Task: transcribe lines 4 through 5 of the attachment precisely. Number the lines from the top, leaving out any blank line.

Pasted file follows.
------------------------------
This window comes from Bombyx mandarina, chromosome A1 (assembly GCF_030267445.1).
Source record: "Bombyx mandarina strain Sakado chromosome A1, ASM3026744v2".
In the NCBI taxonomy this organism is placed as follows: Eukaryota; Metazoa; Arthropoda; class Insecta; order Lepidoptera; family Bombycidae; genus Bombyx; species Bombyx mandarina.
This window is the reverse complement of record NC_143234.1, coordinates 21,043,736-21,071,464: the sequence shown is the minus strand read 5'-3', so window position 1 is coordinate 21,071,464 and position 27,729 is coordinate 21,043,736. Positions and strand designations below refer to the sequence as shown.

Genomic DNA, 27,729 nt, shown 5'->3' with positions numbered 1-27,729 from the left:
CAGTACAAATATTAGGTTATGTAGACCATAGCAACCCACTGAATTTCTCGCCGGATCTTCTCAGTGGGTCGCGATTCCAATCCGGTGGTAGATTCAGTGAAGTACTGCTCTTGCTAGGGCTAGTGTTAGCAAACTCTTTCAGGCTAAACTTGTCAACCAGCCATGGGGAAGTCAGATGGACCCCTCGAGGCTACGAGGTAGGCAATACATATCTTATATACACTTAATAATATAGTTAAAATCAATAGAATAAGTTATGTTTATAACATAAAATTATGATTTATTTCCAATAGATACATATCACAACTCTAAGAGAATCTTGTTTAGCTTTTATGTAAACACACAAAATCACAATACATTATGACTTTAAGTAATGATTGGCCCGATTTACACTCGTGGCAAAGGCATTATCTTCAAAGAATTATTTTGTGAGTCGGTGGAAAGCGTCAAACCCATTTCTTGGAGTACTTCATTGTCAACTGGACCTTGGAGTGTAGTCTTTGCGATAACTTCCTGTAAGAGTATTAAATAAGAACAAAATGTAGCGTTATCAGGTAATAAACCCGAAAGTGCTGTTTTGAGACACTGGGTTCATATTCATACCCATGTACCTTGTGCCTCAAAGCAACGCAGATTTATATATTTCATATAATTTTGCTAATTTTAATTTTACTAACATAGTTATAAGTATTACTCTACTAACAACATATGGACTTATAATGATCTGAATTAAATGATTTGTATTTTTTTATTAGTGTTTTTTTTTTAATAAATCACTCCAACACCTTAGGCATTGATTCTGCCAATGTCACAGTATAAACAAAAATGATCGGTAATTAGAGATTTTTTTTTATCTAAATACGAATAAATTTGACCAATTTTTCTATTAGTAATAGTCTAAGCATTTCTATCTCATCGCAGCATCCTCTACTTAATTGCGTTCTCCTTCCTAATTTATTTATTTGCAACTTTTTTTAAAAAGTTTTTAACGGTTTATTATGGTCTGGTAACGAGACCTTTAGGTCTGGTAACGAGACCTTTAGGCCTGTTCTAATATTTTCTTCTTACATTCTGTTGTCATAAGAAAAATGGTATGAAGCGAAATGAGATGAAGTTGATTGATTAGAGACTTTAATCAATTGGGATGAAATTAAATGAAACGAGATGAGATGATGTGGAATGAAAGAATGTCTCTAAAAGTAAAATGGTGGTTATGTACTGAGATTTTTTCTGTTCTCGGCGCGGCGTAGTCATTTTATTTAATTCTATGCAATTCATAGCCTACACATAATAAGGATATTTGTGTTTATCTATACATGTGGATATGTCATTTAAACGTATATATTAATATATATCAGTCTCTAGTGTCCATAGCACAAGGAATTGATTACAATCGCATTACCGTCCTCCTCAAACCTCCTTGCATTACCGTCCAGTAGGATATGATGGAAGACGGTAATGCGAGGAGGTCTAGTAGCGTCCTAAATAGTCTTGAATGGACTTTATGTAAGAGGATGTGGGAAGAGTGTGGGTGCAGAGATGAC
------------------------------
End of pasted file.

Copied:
This window is the reverse complement of record NC_143234.1, coordinates 21,043,736-21,071,464: the sequence shown is the minus strand read 5'-3', so window position 1 is coordinate 21,071,464 and position 27,729 is coordinate 21,043,736. Positions and strand designations below refer to the sequence as shown.

Genomic DNA, 27,729 nt, shown 5'->3' with positions numbered 1-27,729 from the left: